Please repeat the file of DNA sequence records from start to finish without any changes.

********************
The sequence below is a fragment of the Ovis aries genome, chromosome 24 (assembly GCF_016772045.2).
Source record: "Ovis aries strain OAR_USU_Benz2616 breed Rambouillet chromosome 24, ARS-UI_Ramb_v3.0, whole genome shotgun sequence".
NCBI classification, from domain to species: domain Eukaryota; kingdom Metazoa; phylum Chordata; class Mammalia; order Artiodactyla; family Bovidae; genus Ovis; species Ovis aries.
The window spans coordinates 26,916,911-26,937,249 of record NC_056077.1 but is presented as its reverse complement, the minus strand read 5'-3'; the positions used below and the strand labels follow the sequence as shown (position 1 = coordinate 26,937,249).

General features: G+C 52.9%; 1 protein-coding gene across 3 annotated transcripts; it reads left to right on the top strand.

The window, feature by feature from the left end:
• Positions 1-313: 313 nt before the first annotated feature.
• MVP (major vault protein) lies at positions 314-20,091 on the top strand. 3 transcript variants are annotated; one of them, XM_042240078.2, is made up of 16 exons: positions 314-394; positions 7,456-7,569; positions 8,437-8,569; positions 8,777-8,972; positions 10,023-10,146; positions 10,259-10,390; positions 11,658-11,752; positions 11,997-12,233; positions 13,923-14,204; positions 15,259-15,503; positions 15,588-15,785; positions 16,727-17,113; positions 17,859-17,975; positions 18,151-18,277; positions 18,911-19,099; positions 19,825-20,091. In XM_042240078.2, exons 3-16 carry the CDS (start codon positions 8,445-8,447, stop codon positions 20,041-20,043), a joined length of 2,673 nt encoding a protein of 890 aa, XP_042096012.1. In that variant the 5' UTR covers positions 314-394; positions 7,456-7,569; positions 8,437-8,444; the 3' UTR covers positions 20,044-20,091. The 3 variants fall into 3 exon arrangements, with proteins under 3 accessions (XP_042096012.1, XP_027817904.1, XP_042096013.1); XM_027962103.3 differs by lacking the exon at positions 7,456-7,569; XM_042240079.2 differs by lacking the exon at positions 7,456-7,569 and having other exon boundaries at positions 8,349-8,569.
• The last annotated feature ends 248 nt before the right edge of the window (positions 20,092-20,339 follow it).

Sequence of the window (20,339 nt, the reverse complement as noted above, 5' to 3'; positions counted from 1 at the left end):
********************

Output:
The sequence below is a fragment of the Ovis aries genome, chromosome 24 (assembly GCF_016772045.2).
Source record: "Ovis aries strain OAR_USU_Benz2616 breed Rambouillet chromosome 24, ARS-UI_Ramb_v3.0, whole genome shotgun sequence".
NCBI classification, from domain to species: domain Eukaryota; kingdom Metazoa; phylum Chordata; class Mammalia; order Artiodactyla; family Bovidae; genus Ovis; species Ovis aries.
The window spans coordinates 26,916,911-26,937,249 of record NC_056077.1 but is presented as its reverse complement, the minus strand read 5'-3'; the positions used below and the strand labels follow the sequence as shown (position 1 = coordinate 26,937,249).

General features: G+C 52.9%; 1 protein-coding gene across 3 annotated transcripts; it reads left to right on the top strand.

The window, feature by feature from the left end:
• Positions 1-313: 313 nt before the first annotated feature.
• MVP (major vault protein) lies at positions 314-20,091 on the top strand. 3 transcript variants are annotated; one of them, XM_042240078.2, is made up of 16 exons: positions 314-394; positions 7,456-7,569; positions 8,437-8,569; positions 8,777-8,972; positions 10,023-10,146; positions 10,259-10,390; positions 11,658-11,752; positions 11,997-12,233; positions 13,923-14,204; positions 15,259-15,503; positions 15,588-15,785; positions 16,727-17,113; positions 17,859-17,975; positions 18,151-18,277; positions 18,911-19,099; positions 19,825-20,091. In XM_042240078.2, exons 3-16 carry the CDS (start codon positions 8,445-8,447, stop codon positions 20,041-20,043), a joined length of 2,673 nt encoding a protein of 890 aa, XP_042096012.1. In that variant the 5' UTR covers positions 314-394; positions 7,456-7,569; positions 8,437-8,444; the 3' UTR covers positions 20,044-20,091. The 3 variants fall into 3 exon arrangements, with proteins under 3 accessions (XP_042096012.1, XP_027817904.1, XP_042096013.1); XM_027962103.3 differs by lacking the exon at positions 7,456-7,569; XM_042240079.2 differs by lacking the exon at positions 7,456-7,569 and having other exon boundaries at positions 8,349-8,569.
• The last annotated feature ends 248 nt before the right edge of the window (positions 20,092-20,339 follow it).

Sequence of the window (20,339 nt, the reverse complement as noted above, 5' to 3'; positions counted from 1 at the left end):